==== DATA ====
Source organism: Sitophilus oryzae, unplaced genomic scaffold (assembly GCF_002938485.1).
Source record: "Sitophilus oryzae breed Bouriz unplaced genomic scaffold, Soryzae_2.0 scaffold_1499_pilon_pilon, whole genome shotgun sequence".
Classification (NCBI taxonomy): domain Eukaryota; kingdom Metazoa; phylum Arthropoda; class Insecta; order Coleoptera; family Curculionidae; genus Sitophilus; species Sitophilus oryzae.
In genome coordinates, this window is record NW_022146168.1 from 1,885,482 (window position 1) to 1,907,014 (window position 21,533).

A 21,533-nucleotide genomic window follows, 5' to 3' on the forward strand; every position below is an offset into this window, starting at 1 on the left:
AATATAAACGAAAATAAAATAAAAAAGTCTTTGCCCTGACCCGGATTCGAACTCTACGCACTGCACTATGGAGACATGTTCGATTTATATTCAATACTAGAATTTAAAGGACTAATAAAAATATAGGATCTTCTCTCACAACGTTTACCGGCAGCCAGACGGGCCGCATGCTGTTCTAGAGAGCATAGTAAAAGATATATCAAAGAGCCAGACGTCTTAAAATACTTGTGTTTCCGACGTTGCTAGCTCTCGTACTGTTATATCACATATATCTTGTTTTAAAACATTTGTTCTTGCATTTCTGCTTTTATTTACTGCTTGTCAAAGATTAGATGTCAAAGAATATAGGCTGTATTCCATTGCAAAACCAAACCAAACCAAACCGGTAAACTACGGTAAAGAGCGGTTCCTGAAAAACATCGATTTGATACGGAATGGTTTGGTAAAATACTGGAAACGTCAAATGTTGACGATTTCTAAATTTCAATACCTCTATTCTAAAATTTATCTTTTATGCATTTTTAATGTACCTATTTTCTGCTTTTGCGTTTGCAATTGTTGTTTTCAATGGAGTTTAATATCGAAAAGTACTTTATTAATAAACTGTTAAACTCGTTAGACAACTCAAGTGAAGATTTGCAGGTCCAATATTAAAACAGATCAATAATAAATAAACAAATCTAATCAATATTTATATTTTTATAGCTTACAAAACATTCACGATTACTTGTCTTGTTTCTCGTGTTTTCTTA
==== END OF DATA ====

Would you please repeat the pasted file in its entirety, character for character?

Source organism: Sitophilus oryzae, unplaced genomic scaffold (assembly GCF_002938485.1).
Source record: "Sitophilus oryzae breed Bouriz unplaced genomic scaffold, Soryzae_2.0 scaffold_1499_pilon_pilon, whole genome shotgun sequence".
Classification (NCBI taxonomy): domain Eukaryota; kingdom Metazoa; phylum Arthropoda; class Insecta; order Coleoptera; family Curculionidae; genus Sitophilus; species Sitophilus oryzae.
In genome coordinates, this window is record NW_022146168.1 from 1,885,482 (window position 1) to 1,907,014 (window position 21,533).

A 21,533-nucleotide genomic window follows, 5' to 3' on the forward strand; every position below is an offset into this window, starting at 1 on the left:
AATATAAACGAAAATAAAATAAAAAAGTCTTTGCCCTGACCCGGATTCGAACTCTACGCACTGCACTATGGAGACATGTTCGATTTATATTCAATACTAGAATTTAAAGGACTAATAAAAATATAGGATCTTCTCTCACAACGTTTACCGGCAGCCAGACGGGCCGCATGCTGTTCTAGAGAGCATAGTAAAAGATATATCAAAGAGCCAGACGTCTTAAAATACTTGTGTTTCCGACGTTGCTAGCTCTCGTACTGTTATATCACATATATCTTGTTTTAAAACATTTGTTCTTGCATTTCTGCTTTTATTTACTGCTTGTCAAAGATTAGATGTCAAAGAATATAGGCTGTATTCCATTGCAAAACCAAACCAAACCAAACCGGTAAACTACGGTAAAGAGCGGTTCCTGAAAAACATCGATTTGATACGGAATGGTTTGGTAAAATACTGGAAACGTCAAATGTTGACGATTTCTAAATTTCAATACCTCTATTCTAAAATTTATCTTTTATGCATTTTTAATGTACCTATTTTCTGCTTTTGCGTTTGCAATTGTTGTTTTCAATGGAGTTTAATATCGAAAAGTACTTTATTAATAAACTGTTAAACTCGTTAGACAACTCAAGTGAAGATTTGCAGGTCCAATATTAAAACAGATCAATAATAAATAAACAAATCTAATCAATATTTATATTTTTATAGCTTACAAAACATTCACGATTACTTGTCTTGTTTCTCGTGTTTTCTTA